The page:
And there is a third stage, that which is likened to the middle age of the soul, when life is not necessarily attractive, not tempting; it is wonderful. It offers him an interest to look through it, to study it, to understand it, and this very world in which he has lived several years then begins to change at every moment. His field of study becomes vast; every experience, every condition, every action, every person teaches him. What he has learned today he unlearns tomorrow, because there is another experience, a new experience, perhaps contrary to what he knew yesterday. And so he goes along the way of unfoldment, and life offers greater and greater wonder in all things one sees. He observes and he sees and he wonders, and at times he is completely bewildered at it: nnature apart, its mystery, its secret, its character aside, human nature that one sees from morning till evening, the ways of the wise, and the ways of the foolish, and the ways of the right doer and the wrong doer, and how things change and turn, and hide and manifest. It gives him so much to think about and to study and to observe, that not one moment in his life seems to have been wasted; it is filled with a wonderful vision.
Then there is a stage further, when the soul begins to lift the curtain which hides hopes. He begins to lift, so to speak, the curtain which hides human nature. It seems as if a veil is lifted from all things and from all conditions, and that the colors which once seemed bright become faded, the light of gems and jewels becomes pale. He sees behind the attachments and detachments, and love and hate, the threads sustaining them. He sees, as Omar Khayyam says, “A hair’s difference between the right and wrong.” Heaven and earth seem to him touching one another. Gulfs between things which are opposite have been removed from his sight. Then he begins to feel indifferent, he begins to feel independent. He is not hurt at the pinpricks of everyday life, nor he feels exalted by red roses. He builds hopes, but not as every person. He has only one hope, and that hope is in reality; all other hopes for him mean nothing. His indifference is not unfriendly, his independence is not conceited. By indifference he does not neglect others, only his indifference is his independence. He does not mind if he is neglected. By his indifference he does not avoid doing all he must do for others. Only he is independent of the doing of the others for himself. It is that right kind of indifference and independence which is called in the language of Hindus “Vairagya.” This spirit becomes developed.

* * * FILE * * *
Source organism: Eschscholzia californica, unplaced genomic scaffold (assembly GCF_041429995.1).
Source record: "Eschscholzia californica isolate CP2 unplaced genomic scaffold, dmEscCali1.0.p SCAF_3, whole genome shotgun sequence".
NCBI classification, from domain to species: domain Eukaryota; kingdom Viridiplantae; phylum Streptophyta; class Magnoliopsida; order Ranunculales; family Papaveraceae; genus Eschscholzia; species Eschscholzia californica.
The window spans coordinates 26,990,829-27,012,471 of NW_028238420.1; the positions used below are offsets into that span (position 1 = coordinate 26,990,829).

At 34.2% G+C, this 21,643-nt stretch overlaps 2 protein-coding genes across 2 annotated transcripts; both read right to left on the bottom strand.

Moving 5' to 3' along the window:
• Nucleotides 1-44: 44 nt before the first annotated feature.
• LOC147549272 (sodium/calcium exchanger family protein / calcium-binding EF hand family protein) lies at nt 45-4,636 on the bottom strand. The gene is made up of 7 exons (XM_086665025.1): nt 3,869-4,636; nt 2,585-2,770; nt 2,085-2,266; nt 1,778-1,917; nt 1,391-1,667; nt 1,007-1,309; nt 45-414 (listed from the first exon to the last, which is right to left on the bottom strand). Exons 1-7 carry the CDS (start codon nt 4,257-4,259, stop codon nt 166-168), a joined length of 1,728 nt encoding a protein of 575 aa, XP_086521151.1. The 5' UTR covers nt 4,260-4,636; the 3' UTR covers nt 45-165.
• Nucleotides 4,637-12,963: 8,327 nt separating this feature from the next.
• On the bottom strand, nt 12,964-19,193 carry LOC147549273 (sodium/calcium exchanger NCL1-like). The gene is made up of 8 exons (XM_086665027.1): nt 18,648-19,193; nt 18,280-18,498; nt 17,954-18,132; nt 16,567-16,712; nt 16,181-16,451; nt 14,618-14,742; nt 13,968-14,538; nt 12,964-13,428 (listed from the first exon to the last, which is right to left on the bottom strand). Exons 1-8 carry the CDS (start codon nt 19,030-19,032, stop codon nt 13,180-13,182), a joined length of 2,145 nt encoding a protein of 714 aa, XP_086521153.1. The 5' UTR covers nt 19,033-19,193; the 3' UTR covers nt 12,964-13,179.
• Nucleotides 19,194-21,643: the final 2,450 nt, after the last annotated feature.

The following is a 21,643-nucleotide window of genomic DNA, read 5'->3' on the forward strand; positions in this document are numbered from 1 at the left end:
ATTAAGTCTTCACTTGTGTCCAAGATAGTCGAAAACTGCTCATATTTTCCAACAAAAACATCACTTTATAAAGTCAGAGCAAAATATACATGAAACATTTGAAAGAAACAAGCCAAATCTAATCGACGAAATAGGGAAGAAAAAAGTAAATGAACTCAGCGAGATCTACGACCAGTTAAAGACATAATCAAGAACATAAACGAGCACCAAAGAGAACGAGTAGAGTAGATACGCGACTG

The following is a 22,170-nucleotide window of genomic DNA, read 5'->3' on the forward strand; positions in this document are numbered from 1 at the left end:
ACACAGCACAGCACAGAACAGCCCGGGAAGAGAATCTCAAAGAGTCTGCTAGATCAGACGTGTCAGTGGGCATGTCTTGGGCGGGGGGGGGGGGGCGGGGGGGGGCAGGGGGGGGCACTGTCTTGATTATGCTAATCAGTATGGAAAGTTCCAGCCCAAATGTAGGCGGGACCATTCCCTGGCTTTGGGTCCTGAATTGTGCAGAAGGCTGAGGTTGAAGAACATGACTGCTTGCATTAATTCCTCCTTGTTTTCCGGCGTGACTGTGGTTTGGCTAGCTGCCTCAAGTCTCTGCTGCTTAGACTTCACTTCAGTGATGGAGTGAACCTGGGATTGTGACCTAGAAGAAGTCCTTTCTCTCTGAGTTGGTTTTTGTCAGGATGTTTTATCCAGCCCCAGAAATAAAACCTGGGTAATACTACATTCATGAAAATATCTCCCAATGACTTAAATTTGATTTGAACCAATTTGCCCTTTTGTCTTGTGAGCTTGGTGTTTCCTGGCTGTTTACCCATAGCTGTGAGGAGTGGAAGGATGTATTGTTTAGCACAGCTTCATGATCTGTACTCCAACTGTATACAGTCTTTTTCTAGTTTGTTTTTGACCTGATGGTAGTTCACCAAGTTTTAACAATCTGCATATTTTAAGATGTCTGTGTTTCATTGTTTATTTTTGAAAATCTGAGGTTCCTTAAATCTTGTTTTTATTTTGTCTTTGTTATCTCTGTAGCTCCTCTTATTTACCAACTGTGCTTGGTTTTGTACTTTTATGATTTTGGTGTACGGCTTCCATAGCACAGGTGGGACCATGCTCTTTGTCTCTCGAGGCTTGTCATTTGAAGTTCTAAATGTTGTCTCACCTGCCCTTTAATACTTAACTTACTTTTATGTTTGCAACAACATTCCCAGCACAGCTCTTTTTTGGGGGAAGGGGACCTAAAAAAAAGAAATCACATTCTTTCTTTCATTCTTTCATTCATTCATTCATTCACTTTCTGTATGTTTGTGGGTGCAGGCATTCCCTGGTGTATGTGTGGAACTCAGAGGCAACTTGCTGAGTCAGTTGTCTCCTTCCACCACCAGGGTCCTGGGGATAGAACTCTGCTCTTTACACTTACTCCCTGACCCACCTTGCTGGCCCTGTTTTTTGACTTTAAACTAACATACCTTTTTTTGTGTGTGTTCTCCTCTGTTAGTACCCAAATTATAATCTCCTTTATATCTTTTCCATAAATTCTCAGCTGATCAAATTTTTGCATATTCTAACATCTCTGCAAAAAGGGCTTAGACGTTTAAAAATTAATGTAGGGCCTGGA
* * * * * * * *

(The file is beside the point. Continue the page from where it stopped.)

And then follows that ideal stage of the soul’s unfoldment. When the world with all the limitations and persons with all their faults, they are all tolerated, they are all forgiven. There is a continual expression of sympathy and love, which continue to expand just like a little pool of water expanding and turning into an ocean. And in this expansion the divine spirit expands; and man, with all his limitations, stands only as a lover, hiding that divine perfection which is expanding behind it. To that soul the world is not attracting, nor tempting, neither is it wonderful, nor futile; it is most beautiful.
“God is beautiful, and He loves Beauty.”